CoxHealth Legacy stories celebrate moments in the health system's history. Here's the latest installment in the series.
For many years, springtime saw parking lots transformed into parks at Cox North through thousands of tulips adorning the hospital’s campus. Vivid hues red, yellow and orange burst forth, ultimately making the hospital a destination for more than simply those seeking medical care.
Exactly when the tulips arrived at Cox North is a bit of a mystery, although the first ones were likely planted in the late 1950s. What is known is that they were tied to Lester E. Cox, the hospital’s namesake and longtime chairman, who decided that the blooms would look good around the facility.
“One day while in Amsterdam, Lester got us all up at 4:30 a.m. to go out to the flower market,” wrote John Hulston, a longtime board member, in his biography of Cox. “That is where he saw, among other beautiful flowers being auctioned off, the lovely tulips, and where he ordered the thousand or more first tulip bulbs for the hospital.”
That initial planting of tulips soon grew. A hospital publication noted in 1965 that Cox purchased 26,000 tulip bulbs from a nursery in Neosho.
“I think it will be a beautiful sight … one that people will want to come for miles to see,” Cox was said to say.
Three years later, the number was much larger. In April 1968, a front-page photo in the Sunday Leader and Press showed the tulips smiling at the sky – and the caption noted that there were 60,000 of them.
The Sunday News and Leader, April 21, 1968
“Springfieldians may stroll – tiptoe, if they like – through this colorful expanse of blooming tulips at Burge-Protestant Hospital any spring day, as long as they stay on the sidewalks, of course. There are some 60,000 of the dazzling plants, imported from Holland by businessman Lester Cox as a gift to the hospital, and they brighen the grounds on both the Jefferson and Robberson Avenue sides of the building. Burge Administrator Neil Wortley said the bulbs were planted last fall, and told they are one of the first brilliant rewards of the recent April showers.”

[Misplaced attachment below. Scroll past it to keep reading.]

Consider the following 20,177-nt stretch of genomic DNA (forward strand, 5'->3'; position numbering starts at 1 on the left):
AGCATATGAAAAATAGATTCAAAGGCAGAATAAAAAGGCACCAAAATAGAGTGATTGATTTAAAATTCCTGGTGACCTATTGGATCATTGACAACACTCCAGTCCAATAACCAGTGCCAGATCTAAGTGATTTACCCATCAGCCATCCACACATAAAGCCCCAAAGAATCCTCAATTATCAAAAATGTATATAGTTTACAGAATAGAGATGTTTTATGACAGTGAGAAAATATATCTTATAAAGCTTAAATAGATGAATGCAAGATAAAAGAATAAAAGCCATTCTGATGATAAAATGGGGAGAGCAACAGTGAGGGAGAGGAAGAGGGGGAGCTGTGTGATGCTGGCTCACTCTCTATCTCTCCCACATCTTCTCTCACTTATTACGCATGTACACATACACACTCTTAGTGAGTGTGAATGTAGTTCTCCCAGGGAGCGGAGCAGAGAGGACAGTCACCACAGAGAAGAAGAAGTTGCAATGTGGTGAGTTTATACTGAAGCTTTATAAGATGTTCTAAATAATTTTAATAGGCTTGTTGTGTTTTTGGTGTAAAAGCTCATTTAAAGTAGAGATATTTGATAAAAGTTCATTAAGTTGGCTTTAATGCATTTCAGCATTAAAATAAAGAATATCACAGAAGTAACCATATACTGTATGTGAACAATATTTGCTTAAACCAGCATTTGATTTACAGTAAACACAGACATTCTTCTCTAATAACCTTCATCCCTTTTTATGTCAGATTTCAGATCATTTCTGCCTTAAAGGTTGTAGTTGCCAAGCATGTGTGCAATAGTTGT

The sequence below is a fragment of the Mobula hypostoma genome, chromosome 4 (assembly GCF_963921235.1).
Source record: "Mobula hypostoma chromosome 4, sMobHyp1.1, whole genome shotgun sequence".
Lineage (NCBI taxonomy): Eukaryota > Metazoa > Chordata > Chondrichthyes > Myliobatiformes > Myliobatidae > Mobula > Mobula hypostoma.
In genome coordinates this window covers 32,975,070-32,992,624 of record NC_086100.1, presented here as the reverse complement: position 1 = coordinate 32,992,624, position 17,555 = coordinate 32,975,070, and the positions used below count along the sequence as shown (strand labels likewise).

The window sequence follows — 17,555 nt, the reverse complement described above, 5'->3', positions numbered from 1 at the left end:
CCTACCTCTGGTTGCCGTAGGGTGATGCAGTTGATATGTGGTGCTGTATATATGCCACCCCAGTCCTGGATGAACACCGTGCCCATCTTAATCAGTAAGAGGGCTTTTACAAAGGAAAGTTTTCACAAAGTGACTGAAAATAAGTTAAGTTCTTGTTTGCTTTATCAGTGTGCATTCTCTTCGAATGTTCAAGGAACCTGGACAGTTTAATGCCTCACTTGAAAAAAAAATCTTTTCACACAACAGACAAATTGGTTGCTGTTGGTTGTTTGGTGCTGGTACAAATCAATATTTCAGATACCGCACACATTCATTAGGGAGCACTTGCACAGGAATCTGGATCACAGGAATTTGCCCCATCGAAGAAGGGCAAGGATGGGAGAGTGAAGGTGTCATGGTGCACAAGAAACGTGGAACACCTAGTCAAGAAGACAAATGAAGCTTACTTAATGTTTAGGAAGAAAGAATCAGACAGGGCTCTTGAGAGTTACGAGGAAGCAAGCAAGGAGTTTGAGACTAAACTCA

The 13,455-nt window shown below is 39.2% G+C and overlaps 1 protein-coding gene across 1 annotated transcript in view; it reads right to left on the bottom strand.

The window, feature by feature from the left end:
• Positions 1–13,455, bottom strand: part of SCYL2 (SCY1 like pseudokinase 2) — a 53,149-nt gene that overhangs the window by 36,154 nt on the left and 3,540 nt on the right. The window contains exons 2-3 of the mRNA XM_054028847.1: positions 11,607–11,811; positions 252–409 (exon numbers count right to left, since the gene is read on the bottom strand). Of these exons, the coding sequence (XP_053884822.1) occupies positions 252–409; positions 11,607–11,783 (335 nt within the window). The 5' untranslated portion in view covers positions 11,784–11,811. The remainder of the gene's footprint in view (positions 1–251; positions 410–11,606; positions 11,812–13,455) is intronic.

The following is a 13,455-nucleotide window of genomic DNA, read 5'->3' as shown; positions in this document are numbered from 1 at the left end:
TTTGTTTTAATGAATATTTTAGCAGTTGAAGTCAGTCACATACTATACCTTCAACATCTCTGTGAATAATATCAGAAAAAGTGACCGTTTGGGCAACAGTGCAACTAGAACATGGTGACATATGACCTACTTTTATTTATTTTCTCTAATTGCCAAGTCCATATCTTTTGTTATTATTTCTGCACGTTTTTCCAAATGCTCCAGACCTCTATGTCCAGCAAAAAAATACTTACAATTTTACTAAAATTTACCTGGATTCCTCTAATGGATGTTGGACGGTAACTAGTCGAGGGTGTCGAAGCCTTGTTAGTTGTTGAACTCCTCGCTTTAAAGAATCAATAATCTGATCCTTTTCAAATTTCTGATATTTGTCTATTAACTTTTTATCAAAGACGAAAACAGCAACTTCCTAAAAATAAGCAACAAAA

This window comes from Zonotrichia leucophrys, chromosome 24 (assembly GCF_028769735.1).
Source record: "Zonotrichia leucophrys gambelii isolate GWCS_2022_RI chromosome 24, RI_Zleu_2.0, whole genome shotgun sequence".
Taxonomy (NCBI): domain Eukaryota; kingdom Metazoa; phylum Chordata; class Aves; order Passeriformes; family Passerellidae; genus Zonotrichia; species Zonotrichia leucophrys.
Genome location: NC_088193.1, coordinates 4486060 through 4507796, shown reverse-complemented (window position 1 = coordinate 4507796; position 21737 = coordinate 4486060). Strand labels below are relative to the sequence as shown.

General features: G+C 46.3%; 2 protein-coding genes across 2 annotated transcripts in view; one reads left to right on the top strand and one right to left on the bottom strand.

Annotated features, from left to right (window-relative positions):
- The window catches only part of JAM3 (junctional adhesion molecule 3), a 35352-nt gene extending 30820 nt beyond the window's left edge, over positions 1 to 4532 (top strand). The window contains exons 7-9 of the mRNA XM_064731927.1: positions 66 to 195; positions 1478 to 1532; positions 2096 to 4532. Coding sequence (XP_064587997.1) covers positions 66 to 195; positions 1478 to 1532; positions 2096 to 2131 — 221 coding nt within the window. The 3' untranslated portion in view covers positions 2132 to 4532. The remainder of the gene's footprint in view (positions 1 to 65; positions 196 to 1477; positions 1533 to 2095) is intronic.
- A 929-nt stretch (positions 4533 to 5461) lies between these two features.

Cox passed away later that year. The tulip tradition, however, continued. For many years, the number of tulips on campus stayed steady.
The Booster, April-May 1975
“The late Mr. Cox really started something because now we have almost 60,000 in bloom each year, and he was right – people do come from a four-state area to see them,” printed The Booster in 1979.
For some of those years, it seems the same bulbs were dug up and replanted. Eventually, however, that changed.
The Booster, April-May 1978
“In the ‘80s, they just started buying new tulips each year,” says Stevan Battles, a longtime member of CoxHealth’s Engineering team. Instead of re-using them, the hospital gave or sold the bulbs throughout the community.
“They are now in my yard,” wrote a local woman on Facebook in 2017, who ended up with some of the bulbs. “Still as pretty as they were back then.”
Various factors led to gradual decreases in the number of tulips on CoxHealth’s campuses. However, even today, a few still grow around the facility, a tie to the legacy. Memories bloom, too, for those who remember the famous flowers.
“Lester E. Cox, he loved them,” recalls Battles. “When they came up, they looked fantastic.”
Tulips on the Cox North campus today